Evolution and the Neurosciences Down–Under

  title={Evolution and the Neurosciences Down–Under},
  author={M. Macmillan},
  journal={Journal of the History of the Neurosciences},
  pages={150 - 196}
  • M. Macmillan
  • Published 2009
  • Medicine, Psychology
  • Journal of the History of the Neurosciences
At the end of the nineteenth and the beginning of the twentieth century three Australians made notable contributions to founding the neurosciences: Alfred Walter Campbell (1868–1937) conducted the first extensive histological studies of the human brain; Grafton Elliot Smith (1871–1937) studied the monotreme brain and established the basis for understanding the mammalian brain; and Stanley David Porteus (1883–1972) extended his studies of intellectual disability to encompass the relation between… Expand
1 Citations
Pre-Brodmann pioneers of cortical cytoarchitectonics II: Carl Hammarberg, Alfred Walter Campbell and Grafton Elliot Smith.
The present study and the preceding paper revisit landmark discoveries that paved the way to the definition of the renowned Brodmann areas in the human cerebral cortex, in an attempt to rectifyExpand


Alfred Walter Campbell (1868–1937)
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The Australian Alfred Walter Campbell carried out painstaking histological studies on sections of multiple regions of the cerebral cortex in normal humans, those with various types of neurological deficit, and in various animal species, including some of the monkeys which the physiologist CS Sherrington had studied in nearby Liverpool. Expand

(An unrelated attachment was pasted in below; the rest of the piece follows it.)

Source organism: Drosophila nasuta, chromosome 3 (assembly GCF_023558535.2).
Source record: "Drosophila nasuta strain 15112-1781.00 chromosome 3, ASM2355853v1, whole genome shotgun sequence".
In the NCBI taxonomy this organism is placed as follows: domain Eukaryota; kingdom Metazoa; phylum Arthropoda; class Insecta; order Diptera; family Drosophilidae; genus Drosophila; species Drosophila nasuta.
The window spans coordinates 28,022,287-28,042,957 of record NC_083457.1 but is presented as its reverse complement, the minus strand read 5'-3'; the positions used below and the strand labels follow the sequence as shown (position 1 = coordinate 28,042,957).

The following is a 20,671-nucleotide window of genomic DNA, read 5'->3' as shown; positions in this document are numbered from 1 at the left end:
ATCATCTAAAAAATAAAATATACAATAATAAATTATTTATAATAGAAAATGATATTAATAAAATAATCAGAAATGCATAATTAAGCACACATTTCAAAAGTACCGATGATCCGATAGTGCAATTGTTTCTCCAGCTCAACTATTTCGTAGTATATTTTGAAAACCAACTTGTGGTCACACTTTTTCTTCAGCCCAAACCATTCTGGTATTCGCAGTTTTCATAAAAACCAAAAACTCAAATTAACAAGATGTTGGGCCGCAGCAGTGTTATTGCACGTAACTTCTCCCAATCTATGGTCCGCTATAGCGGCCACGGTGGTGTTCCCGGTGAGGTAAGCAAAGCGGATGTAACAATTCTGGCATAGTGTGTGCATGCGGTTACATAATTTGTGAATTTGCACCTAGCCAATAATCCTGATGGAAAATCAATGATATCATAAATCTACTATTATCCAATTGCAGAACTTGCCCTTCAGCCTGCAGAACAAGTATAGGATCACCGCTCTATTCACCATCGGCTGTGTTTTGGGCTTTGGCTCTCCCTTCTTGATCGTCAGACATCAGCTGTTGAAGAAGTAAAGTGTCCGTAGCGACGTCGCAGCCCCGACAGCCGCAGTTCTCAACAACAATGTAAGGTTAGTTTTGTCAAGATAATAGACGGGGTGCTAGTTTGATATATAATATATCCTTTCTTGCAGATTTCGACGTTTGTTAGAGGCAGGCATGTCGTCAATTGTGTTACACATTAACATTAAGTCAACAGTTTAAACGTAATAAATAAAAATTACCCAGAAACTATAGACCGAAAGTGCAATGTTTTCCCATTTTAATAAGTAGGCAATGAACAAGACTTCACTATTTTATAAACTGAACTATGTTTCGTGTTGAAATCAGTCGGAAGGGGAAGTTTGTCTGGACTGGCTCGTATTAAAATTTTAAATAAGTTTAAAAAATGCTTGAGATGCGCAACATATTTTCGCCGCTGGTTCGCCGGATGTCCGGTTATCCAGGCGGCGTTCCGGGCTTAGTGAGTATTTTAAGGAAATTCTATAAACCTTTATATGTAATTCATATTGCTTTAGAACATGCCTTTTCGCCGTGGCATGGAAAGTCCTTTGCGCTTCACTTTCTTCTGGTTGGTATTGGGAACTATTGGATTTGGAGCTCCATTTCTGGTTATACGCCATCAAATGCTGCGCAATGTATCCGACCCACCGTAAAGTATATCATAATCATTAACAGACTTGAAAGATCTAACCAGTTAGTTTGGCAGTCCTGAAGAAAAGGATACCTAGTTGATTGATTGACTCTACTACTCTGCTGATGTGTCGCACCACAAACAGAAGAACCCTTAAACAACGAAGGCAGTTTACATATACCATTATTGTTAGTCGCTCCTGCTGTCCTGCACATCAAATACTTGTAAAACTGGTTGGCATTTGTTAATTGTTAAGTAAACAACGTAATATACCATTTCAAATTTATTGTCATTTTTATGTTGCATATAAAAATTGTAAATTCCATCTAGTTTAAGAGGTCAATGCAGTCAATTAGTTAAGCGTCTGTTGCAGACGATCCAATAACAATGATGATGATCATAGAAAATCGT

Your Brain and Its Story
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Except for a slightly uncritical acceptance of some kinds of data, this book presents a readable and, on the whole, an understandable picture of the human nervous system. Expand
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Observations on the physiology of the cerebral cortex of some of the higher apes. (Preliminary communication.)
We have been engaged for some time past on inquiry into the physiology of the cerebral cortex of the anthropoid apes. We are able to lay before the Society some new facts regarding the topographicalExpand
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The currently popular view of Rivers as a quasi-Freudian humanist is challenged and his theories concerning the war neuroses and the unconscious are challenged. Expand
XVII.—The Craniology, Racial Affinities, and Descent of the Aborigines of Tasmania
The Anatomical Museum of the University of Edinburgh contains a valuable collection of the skulls of the aborigines of Tasmania, which has not as yet been described. As the skulls of this now extinctExpand
The Epidemiology of Acute Encephalomyelitis (“X Disease”) in Australia. 1
THIS paper deals with the epidemiology of a disease which occurred in parts of the State of New South Wales, Australia, during the late summer of the years 1917 and 1918-a disease which anatomicallyExpand
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Some related aspects of platypus electroreception: temporal integration behaviour, electroreceptive thresholds and directionality of the bill acting as an antenna.
A new behaviour in response to electrical stimuli below the thresholds previously reported is presented and it is shown that some information about the distance to the source is theoretically available from the pattern of field decay across the platypus's bill. Expand